Kobe Bryant smiles during an interview at NBA media day for the Los Angeles Lakers basketball team in Los Angeles October 1, 2012. Photograph by REUTERS/Lucy Nicholson/File Photo
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How Kobe Bryant’s legacy lingers in the world is all up to us

Can Mamba Mentality remind us that Kobe Bryant’s reach went beyond basketball and into something far larger? 
Gian Lao | Jan 27 2020

So this is how it feels when an entire planet loses a loved one. Kobe Bryant was 41 when the helicopter he was riding crashed in Calabasas, California. On the same flight was his daughter Gianna, who was 13. The most difficult part of writing is needing to have the words when no one else does.

Kobe was a legend. Five-time champion. MVP. Eighteen-time all-star. He changed the way we speak. How we can’t dispose of garbage without invoking his name. How the common basketball fan knows how the Black Mamba is a snake that “strikes with 99% accuracy at maximum speed, in rapid succession.” How players lobby for the 8 and the 24, alongside the timeless 23. He was a cultural force.

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He played with unbelievable ferocity. He would practice a single shot for an entire hour. A single shot. He could finish workouts by 2:30 in the morning and be back at the gym five hours later. He didn’t flinch when eventual teammate Matt Barnes faked a pass to his face. In high school, he would challenge Rob Schwartz, a benchwarmer in his team, to a one-on-one game to 100 points every single day. Kobe never took a play off. He would kill Schwartz. No mercy. The best score Schwartz managed was Kobe 100, Schwartz 12.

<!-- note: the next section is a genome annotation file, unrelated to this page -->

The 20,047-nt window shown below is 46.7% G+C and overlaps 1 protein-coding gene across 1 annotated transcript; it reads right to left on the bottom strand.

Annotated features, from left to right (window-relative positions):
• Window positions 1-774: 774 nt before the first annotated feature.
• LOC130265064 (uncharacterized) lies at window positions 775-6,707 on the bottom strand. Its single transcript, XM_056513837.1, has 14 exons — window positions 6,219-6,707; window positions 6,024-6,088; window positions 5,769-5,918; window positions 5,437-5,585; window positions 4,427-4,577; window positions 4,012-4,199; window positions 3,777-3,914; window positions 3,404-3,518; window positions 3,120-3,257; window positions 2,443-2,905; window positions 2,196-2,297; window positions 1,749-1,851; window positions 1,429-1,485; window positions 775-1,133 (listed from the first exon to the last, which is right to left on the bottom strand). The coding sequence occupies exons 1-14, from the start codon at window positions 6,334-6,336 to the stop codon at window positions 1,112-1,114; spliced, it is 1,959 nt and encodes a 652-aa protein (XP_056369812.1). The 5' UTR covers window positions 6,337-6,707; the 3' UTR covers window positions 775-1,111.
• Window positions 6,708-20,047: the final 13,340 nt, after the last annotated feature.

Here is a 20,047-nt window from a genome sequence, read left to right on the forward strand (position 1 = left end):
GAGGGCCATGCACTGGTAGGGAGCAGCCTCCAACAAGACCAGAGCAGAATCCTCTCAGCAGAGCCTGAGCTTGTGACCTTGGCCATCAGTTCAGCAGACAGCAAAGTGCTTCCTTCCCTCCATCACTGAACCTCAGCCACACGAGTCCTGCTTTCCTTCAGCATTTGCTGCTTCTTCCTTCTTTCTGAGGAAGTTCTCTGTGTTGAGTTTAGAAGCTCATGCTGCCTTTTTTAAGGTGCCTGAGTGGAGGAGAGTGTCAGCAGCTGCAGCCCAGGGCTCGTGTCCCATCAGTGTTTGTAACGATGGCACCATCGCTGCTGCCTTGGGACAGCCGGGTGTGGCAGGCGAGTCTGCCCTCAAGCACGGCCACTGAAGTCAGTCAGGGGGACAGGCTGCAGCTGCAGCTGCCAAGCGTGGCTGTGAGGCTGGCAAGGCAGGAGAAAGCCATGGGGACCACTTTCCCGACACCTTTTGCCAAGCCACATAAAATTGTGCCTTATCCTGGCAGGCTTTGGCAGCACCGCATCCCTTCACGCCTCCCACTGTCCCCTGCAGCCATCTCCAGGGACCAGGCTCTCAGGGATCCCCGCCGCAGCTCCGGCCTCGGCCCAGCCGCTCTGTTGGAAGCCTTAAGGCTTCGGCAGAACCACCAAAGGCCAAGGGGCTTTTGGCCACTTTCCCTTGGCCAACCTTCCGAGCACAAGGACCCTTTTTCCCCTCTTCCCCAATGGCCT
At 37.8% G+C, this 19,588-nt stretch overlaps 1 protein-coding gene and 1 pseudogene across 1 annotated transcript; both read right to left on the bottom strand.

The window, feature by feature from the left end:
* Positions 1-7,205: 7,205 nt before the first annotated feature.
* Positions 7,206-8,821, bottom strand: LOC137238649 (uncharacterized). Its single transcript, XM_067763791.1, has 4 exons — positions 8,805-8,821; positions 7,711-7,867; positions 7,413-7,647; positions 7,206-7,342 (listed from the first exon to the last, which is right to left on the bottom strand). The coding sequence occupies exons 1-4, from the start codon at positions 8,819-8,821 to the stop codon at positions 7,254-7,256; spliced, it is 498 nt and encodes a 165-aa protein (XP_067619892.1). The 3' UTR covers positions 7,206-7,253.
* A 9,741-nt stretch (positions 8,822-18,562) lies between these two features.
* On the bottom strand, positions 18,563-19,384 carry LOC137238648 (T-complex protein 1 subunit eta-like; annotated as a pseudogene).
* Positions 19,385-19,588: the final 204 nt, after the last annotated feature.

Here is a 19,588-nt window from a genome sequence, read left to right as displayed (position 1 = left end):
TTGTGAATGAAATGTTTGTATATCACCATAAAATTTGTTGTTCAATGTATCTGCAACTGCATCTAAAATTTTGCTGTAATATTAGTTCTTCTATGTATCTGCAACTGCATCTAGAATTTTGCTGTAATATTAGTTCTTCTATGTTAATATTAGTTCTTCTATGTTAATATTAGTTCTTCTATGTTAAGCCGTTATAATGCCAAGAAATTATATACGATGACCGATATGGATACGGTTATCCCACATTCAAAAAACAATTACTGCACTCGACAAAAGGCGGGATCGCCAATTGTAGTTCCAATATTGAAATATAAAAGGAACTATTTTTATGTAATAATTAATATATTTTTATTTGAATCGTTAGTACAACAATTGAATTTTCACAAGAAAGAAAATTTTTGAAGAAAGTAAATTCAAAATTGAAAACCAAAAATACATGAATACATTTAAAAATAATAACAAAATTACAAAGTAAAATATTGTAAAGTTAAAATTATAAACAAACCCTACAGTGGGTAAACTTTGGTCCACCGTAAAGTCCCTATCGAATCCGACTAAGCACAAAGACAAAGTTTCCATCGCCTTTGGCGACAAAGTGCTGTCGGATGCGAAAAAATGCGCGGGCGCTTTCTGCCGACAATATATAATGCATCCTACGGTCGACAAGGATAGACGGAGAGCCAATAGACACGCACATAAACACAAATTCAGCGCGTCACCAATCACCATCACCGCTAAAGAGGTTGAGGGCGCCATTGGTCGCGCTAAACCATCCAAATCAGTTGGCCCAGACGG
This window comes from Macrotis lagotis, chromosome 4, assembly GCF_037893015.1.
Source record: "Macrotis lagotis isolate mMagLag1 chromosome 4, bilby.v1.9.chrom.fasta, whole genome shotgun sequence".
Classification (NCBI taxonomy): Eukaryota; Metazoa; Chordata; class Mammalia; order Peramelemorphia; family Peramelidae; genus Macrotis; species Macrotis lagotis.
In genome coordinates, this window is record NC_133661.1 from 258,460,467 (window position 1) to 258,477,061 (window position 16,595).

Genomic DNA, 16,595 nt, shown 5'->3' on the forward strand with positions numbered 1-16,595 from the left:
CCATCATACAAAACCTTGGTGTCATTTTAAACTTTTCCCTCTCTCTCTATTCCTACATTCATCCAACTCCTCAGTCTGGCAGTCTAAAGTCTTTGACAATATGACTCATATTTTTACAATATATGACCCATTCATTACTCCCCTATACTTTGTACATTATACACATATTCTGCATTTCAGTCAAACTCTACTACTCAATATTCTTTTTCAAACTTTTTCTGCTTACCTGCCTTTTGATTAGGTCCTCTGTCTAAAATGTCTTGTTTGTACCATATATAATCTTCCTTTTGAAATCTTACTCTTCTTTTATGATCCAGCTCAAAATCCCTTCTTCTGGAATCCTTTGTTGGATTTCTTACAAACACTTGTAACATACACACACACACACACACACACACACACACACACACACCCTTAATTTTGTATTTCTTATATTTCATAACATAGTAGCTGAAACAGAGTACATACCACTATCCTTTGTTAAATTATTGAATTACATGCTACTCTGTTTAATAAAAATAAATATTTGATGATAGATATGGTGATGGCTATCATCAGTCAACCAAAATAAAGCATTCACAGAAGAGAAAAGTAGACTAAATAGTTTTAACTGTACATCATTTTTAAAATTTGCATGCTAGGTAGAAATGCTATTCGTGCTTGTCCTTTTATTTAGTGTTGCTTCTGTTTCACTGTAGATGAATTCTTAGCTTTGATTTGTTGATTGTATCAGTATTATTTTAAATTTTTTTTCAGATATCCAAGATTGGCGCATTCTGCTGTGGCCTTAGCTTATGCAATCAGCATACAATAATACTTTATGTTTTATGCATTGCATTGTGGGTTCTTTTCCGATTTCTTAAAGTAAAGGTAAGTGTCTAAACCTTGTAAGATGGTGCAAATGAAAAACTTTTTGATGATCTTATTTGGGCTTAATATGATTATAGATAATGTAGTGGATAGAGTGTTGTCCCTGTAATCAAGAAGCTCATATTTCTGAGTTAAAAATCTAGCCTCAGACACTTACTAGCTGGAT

Kobe played with unbelievable ferocity. Photograph from ABS-CBN News

Kobe’s legacy was built on this obsession. The kind that lets you score 81 points on Jalen Rose and the Toronto Raptors. The kind that lets you make two free throws after a career-ending Achilles tear. The kind that allows an African-American kid who was named after Japanese beef and grew up in Italy to win five rings and influence a generation.

There were low points too. In 2003, Kobe was accused of raping a 19-year-old hotel employee—an accusation he refuted. This began an ugly episode in his life, which included his legal team smearing his accusera telling transcript of his police interview after the incident, and his eventual public apology, where he said: “I now understand how she feels that she did not consent to this encounter.” He ended up settling with the woman in 2005.

Kobe knew some things could never be taken back, but maybe he also knew nothing stopped him from writing more and better chapters in his life story. He began calling himself the Black Mamba—a way to channel negativity into on-court dominance. He generally stayed out of trouble. But if there is anything that most closely resembles redemption, it might be the life he had led after retirement.